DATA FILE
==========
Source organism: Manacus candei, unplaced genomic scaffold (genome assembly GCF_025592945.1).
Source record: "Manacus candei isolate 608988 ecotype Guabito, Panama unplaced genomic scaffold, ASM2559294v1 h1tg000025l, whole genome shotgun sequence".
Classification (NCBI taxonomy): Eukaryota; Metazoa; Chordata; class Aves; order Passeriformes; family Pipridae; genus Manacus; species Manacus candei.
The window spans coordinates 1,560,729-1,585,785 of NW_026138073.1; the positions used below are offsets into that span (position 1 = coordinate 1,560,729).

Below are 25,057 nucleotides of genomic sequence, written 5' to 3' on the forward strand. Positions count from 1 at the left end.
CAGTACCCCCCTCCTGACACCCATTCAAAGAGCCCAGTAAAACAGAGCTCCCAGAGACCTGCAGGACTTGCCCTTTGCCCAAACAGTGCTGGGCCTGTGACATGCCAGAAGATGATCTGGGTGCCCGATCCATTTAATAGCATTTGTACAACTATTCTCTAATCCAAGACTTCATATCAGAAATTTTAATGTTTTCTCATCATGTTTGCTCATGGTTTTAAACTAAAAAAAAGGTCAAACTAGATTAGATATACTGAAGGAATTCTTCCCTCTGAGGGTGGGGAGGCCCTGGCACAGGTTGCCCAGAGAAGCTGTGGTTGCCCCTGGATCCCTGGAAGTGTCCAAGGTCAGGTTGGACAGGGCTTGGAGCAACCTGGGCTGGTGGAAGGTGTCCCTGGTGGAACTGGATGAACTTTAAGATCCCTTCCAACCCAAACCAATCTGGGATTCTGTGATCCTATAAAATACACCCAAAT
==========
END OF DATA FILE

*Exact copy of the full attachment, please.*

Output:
Source organism: Manacus candei, unplaced genomic scaffold (genome assembly GCF_025592945.1).
Source record: "Manacus candei isolate 608988 ecotype Guabito, Panama unplaced genomic scaffold, ASM2559294v1 h1tg000025l, whole genome shotgun sequence".
Classification (NCBI taxonomy): Eukaryota; Metazoa; Chordata; class Aves; order Passeriformes; family Pipridae; genus Manacus; species Manacus candei.
The window spans coordinates 1,560,729-1,585,785 of NW_026138073.1; the positions used below are offsets into that span (position 1 = coordinate 1,560,729).

Below are 25,057 nucleotides of genomic sequence, written 5' to 3' on the forward strand. Positions count from 1 at the left end.
CAGTACCCCCCTCCTGACACCCATTCAAAGAGCCCAGTAAAACAGAGCTCCCAGAGACCTGCAGGACTTGCCCTTTGCCCAAACAGTGCTGGGCCTGTGACATGCCAGAAGATGATCTGGGTGCCCGATCCATTTAATAGCATTTGTACAACTATTCTCTAATCCAAGACTTCATATCAGAAATTTTAATGTTTTCTCATCATGTTTGCTCATGGTTTTAAACTAAAAAAAAGGTCAAACTAGATTAGATATACTGAAGGAATTCTTCCCTCTGAGGGTGGGGAGGCCCTGGCACAGGTTGCCCAGAGAAGCTGTGGTTGCCCCTGGATCCCTGGAAGTGTCCAAGGTCAGGTTGGACAGGGCTTGGAGCAACCTGGGCTGGTGGAAGGTGTCCCTGGTGGAACTGGATGAACTTTAAGATCCCTTCCAACCCAAACCAATCTGGGATTCTGTGATCCTATAAAATACACCCAAAT